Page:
Xingyi translates to "form and intention boxing" or "body-mind boxing". The history of Xingyi is unclear. One account credits Boddhidharma with its creation; while others credit general Yeuh Fei of the Northern Sung Dynasty (960-1127). Hence, it is unclear whether Xingyi is a Taoist art like Taiji or a Buddhist art of the Shaolin temple. Chances are that it was developed by many masters both Taoist and Buddhist over an extended period of time. Like Taiji , Xingyi is considered an internal art.
The three major schools of Xingyi are Honan, Shansi, and Hopei. Sun style Xingyi was developed by Sun Lu Tang, who learned the Hopei style from Guo Yun Shen. Hence, Sun Style is an outgrowth of the Hopei school, many consider Sun Lu Tang to be the highest level master of Hopei style Xingyi that has ever lived.
The Hsing I Ch'uan taught at EBM is authentic Sun style. The core of the training in Hsing I Ch'uan are the Five Elements:
The Five Elements are the foundation of Xingyi and this cannot be emphasized enough. After one has reached proficiency in the five elements, the next two forms are "fighting forms" which are done with a partner. The first fighting form utilizes three elements done in sequence, the next utilizes all five elements, these develop the techniques into practical application. The next solo forms are:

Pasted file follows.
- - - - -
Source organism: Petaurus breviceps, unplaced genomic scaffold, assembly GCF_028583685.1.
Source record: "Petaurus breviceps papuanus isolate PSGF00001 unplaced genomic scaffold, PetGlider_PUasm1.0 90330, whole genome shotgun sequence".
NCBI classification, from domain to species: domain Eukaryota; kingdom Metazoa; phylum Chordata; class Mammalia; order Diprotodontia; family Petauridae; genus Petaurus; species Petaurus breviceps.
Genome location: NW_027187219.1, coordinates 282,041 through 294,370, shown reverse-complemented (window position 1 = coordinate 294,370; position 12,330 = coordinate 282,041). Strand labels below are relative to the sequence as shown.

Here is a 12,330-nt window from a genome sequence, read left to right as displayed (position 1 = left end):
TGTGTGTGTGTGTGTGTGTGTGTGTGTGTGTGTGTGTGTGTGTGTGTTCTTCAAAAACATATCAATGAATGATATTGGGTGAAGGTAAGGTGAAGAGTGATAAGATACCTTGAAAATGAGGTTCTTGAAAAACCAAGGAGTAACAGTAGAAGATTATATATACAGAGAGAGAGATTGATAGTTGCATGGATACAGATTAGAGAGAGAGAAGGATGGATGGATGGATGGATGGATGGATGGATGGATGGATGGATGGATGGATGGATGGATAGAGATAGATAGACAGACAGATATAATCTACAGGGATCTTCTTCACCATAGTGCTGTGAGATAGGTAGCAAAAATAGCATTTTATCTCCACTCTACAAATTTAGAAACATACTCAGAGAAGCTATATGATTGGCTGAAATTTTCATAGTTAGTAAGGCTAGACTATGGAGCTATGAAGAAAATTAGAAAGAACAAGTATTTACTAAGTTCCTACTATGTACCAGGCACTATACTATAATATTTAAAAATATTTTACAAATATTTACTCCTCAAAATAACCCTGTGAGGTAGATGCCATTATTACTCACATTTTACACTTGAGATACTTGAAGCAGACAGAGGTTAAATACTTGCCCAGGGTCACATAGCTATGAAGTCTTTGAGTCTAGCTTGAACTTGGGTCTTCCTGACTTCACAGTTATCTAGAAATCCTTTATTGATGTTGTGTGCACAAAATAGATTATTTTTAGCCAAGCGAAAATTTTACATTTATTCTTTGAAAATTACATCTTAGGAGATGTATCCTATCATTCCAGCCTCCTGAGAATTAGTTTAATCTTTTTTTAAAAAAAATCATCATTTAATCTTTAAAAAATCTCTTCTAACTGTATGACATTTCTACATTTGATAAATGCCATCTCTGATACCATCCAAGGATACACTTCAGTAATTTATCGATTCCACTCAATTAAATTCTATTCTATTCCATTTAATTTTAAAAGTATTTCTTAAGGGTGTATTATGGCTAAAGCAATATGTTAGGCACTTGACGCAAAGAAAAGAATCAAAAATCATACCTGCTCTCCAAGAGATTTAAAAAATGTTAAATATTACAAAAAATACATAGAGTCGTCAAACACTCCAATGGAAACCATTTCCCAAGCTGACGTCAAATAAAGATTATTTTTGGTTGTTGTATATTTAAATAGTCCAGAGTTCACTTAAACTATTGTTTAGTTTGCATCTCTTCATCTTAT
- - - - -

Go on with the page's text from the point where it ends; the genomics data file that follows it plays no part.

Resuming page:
Following the linking forms are the twelve animal forms:
Following the twelve animals, is the twelve animals linking (Chop Sik Choy) form which develops the ability to link different techniques together in various ways. The final fighting set is the "fighting animal two man form" (En Tsan Pao) which is the essential form for developing real Hsing I fighting ability.
The final aspect of Xingyi training is the two handed sword. Since the Xingyi sword is much like the Japanese samurai sword, it is possible that the Xingyi style of swordsmanship is the true origin of the samurai style. The sword is practiced in a similar fashion to the five elements. There are five forms to the Hsing I sword, as well as countless two person fighting forms.